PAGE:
News & Events

The President’s address at the Graduation Ceremony for the 2016 Academic Year: “Soaring above the Birds”

Mar. 30, 2017

Congratulations on your graduation. Today is March 26, 2017. This day might not commemorate anything in particular for most people, but it will forever be enshrined in your memory as the day you graduated from Meiji University. So, while it may not be special for everyone, it will certainly be a special day on which all those who have been following your progress up until now will look back and fondly recall all your steps along the way. Those who knew you when you entered elementary school will be justly proud of you today, and this day will also become one that they will commemorate for the pleasure and good memories it brings them.

Meiji University, which you can now consider your alma mater, has been considered a youthful university ever since its foundation, some 136 years ago. The university was founded by three young lawyers who were themselves barely into their thirties. It was established as a private university with a liberal philosophy. Even today, Meiji University retains the spirit of youthfulness that the university has inherited. We remain forward-looking with a liberal and energetic outlook in our search for new knowledge. That energy in your university life will certainly support you in the future.

You will all go about your individual lives in society, probably working for a company or some other organization. In all likelihood, you will not want for much. Just over ten years ago, I got acquainted with a banker who was living in America. He had been in America for about 10 years, and was disposing of non-performing assets following the collapse of the bubble. He was handling the well-known golf course, Pebble Beach Golf Links. At one point, I asked him, “Global human resources have recently become topical, but what do global human resources mean to you?” He immediately answered, “Professor Tsuchiya, it’s all a matter of integrity.” Integrity refers to both honor and sincerity.
Even though someone speaks English fluently and gives a great presentation, no one will follow them if they are not sincere. Blindly following the Japanese head office’s intention is not enough to earn the trust of local employees in America. These employees must be dealt with honestly, and the decisions made must be your own. This is how one’s sincerity or integrity towards others is assessed.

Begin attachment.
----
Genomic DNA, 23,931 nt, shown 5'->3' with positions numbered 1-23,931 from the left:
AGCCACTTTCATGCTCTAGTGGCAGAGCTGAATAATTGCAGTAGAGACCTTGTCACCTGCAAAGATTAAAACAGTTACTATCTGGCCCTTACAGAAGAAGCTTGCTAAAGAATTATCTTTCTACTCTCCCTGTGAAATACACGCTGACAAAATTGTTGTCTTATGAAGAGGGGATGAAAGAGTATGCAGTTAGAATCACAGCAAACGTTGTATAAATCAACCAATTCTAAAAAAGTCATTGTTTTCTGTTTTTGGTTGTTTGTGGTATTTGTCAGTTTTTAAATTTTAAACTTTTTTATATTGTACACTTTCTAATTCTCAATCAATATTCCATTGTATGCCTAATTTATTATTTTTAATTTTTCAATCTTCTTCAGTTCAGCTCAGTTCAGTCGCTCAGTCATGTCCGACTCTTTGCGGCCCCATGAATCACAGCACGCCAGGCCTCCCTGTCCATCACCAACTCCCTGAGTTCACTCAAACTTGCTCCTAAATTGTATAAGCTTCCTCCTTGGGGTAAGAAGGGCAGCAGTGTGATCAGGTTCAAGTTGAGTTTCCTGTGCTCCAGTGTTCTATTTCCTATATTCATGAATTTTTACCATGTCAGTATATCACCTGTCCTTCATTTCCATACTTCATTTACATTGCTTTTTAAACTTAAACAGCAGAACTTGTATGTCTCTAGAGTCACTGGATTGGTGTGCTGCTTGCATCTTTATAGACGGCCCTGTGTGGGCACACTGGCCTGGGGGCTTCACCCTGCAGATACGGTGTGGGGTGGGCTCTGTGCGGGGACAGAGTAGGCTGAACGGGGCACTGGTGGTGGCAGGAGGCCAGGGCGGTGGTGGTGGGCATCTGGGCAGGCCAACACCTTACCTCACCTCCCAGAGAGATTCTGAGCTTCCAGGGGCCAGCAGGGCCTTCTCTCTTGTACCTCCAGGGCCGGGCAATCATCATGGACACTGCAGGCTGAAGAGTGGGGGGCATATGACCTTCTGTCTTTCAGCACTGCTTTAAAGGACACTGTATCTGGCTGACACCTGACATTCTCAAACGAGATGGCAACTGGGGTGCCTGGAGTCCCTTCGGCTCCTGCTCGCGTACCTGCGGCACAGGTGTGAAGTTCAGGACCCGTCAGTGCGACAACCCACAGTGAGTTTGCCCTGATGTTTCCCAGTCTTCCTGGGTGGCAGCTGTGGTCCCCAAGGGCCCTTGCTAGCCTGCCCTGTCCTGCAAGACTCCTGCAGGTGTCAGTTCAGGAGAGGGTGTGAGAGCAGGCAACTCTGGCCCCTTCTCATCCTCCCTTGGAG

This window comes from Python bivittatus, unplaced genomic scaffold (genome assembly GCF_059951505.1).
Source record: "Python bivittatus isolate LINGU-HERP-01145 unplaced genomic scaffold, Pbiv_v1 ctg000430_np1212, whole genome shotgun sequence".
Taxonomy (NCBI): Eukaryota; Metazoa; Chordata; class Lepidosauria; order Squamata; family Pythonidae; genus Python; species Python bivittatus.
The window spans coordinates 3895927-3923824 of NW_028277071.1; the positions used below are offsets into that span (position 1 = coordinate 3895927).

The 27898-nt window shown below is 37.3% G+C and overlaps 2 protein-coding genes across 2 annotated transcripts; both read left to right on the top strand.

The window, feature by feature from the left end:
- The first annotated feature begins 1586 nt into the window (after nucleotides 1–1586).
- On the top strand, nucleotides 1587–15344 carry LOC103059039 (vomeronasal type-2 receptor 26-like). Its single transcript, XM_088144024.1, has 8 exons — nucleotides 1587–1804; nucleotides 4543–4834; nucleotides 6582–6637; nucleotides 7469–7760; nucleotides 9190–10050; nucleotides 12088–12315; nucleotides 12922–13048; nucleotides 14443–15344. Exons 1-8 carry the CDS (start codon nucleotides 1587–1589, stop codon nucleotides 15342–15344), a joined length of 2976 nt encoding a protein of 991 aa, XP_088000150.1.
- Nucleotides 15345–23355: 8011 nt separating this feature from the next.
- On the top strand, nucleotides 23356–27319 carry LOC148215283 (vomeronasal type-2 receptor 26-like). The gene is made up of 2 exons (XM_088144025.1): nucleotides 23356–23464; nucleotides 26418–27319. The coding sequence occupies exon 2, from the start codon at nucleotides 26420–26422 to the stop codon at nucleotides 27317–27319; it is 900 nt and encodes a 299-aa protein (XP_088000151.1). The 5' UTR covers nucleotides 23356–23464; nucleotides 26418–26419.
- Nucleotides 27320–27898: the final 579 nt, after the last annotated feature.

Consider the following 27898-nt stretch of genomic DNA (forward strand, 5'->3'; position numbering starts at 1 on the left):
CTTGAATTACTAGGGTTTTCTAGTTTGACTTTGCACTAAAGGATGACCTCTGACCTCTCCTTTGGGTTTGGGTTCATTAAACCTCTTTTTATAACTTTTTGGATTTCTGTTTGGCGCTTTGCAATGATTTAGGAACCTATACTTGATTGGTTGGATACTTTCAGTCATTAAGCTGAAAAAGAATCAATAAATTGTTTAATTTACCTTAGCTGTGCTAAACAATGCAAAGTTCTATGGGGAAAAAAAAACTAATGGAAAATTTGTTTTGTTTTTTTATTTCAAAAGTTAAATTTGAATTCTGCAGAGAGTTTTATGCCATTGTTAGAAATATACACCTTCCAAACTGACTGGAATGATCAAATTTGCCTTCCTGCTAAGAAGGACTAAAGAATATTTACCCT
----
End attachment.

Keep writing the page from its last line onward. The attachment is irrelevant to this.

Such sincerity towards others is almost lost in the modern world. Xenophobia and arrogant nationalism try to deny the diversity and liberal nature of the world. Barbaric opinions seek to eliminate different people by imposing national borders and severing relations. What we need is greater awareness that this world does not run on a single set of rules. There are many different opinions in the world, and we can only live in peace by bringing these diverse opinions together. It is not by becoming “fully integrated” that we will open up the future of the world, but rather by sustaining our diversity. As you step out into the world, the most important requirements are to acknowledge diversity and be sincere in your dealings with others. Indeed, you should treat others with the sincerity you would expect to receive. This is the world’s message to you.

To accomplish this, you need imagination about the rest of the world. This is the ability to think outside the box. The following quote comes from Shuji Terayama, one of modern Japan’s most iconic poets and producers: “No bird exists that can fly higher than your imagination. The finest attribute we humans have is the power of imagination.” Darwin said something similar: “Imagination is the most privileged ability of man. We can use this ability to create something new by combining unrelated images and thoughts that we already have.” I agree with this. Take a slightly different perspective on matters before us. Get new ideas from other people’s words. Reading books also helps. By taking a slightly different path from our own words or thoughts, we are able to see a different world. We can only survive in this world by dispensing with stereotypes and using our imagination to break down the conventions in Japan.

Today, you are all graduating from Meiji University. I hope you will all fly high. When you want to hover to take stock, think back on the time you spent at Meiji and recall your liberal youth, then your will regain the ability to take on any challenge. So, I say to everyone here: Good luck! I am sure you will have a good life. Even though you will face some difficulties, without doubt, someone will be there to help you. We must never despair in life. Even if we give up everything, there is still joy in living in this world. And you can always regain all that you lost. Having turned seventy, I think I can say that with some degree of confidence. So, let me say it one more time: Good luck... In everything you do! Congratulations on your graduation.